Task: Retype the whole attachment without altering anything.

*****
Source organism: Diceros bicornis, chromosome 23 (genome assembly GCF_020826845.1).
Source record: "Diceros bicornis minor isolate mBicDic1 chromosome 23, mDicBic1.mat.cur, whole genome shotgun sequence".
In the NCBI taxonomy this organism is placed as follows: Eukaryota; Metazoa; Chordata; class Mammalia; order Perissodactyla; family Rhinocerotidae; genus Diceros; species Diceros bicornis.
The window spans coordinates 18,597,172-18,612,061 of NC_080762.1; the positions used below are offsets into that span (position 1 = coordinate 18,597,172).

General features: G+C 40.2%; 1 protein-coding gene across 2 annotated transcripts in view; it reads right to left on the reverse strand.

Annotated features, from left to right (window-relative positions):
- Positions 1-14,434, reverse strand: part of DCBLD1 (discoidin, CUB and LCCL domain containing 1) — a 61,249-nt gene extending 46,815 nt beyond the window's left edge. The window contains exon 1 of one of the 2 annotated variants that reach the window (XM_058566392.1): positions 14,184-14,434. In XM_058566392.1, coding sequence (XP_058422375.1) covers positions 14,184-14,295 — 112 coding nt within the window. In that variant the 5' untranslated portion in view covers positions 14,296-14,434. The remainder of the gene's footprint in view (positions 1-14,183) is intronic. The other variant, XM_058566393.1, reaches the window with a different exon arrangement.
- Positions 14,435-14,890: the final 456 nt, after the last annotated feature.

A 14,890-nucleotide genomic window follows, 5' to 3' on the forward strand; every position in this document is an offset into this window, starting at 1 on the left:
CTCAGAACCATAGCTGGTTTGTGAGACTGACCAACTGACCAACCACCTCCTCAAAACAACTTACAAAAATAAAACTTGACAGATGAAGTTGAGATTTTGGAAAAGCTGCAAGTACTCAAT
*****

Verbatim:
Source organism: Diceros bicornis, chromosome 23 (genome assembly GCF_020826845.1).
Source record: "Diceros bicornis minor isolate mBicDic1 chromosome 23, mDicBic1.mat.cur, whole genome shotgun sequence".
In the NCBI taxonomy this organism is placed as follows: Eukaryota; Metazoa; Chordata; class Mammalia; order Perissodactyla; family Rhinocerotidae; genus Diceros; species Diceros bicornis.
The window spans coordinates 18,597,172-18,612,061 of NC_080762.1; the positions used below are offsets into that span (position 1 = coordinate 18,597,172).

General features: G+C 40.2%; 1 protein-coding gene across 2 annotated transcripts in view; it reads right to left on the reverse strand.

Annotated features, from left to right (window-relative positions):
- Positions 1-14,434, reverse strand: part of DCBLD1 (discoidin, CUB and LCCL domain containing 1) — a 61,249-nt gene extending 46,815 nt beyond the window's left edge. The window contains exon 1 of one of the 2 annotated variants that reach the window (XM_058566392.1): positions 14,184-14,434. In XM_058566392.1, coding sequence (XP_058422375.1) covers positions 14,184-14,295 — 112 coding nt within the window. In that variant the 5' untranslated portion in view covers positions 14,296-14,434. The remainder of the gene's footprint in view (positions 1-14,183) is intronic. The other variant, XM_058566393.1, reaches the window with a different exon arrangement.
- Positions 14,435-14,890: the final 456 nt, after the last annotated feature.

A 14,890-nucleotide genomic window follows, 5' to 3' on the forward strand; every position in this document is an offset into this window, starting at 1 on the left:
CTCAGAACCATAGCTGGTTTGTGAGACTGACCAACTGACCAACCACCTCCTCAAAACAACTTACAAAAATAAAACTTGACAGATGAAGTTGAGATTTTGGAAAAGCTGCAAGTACTCAAT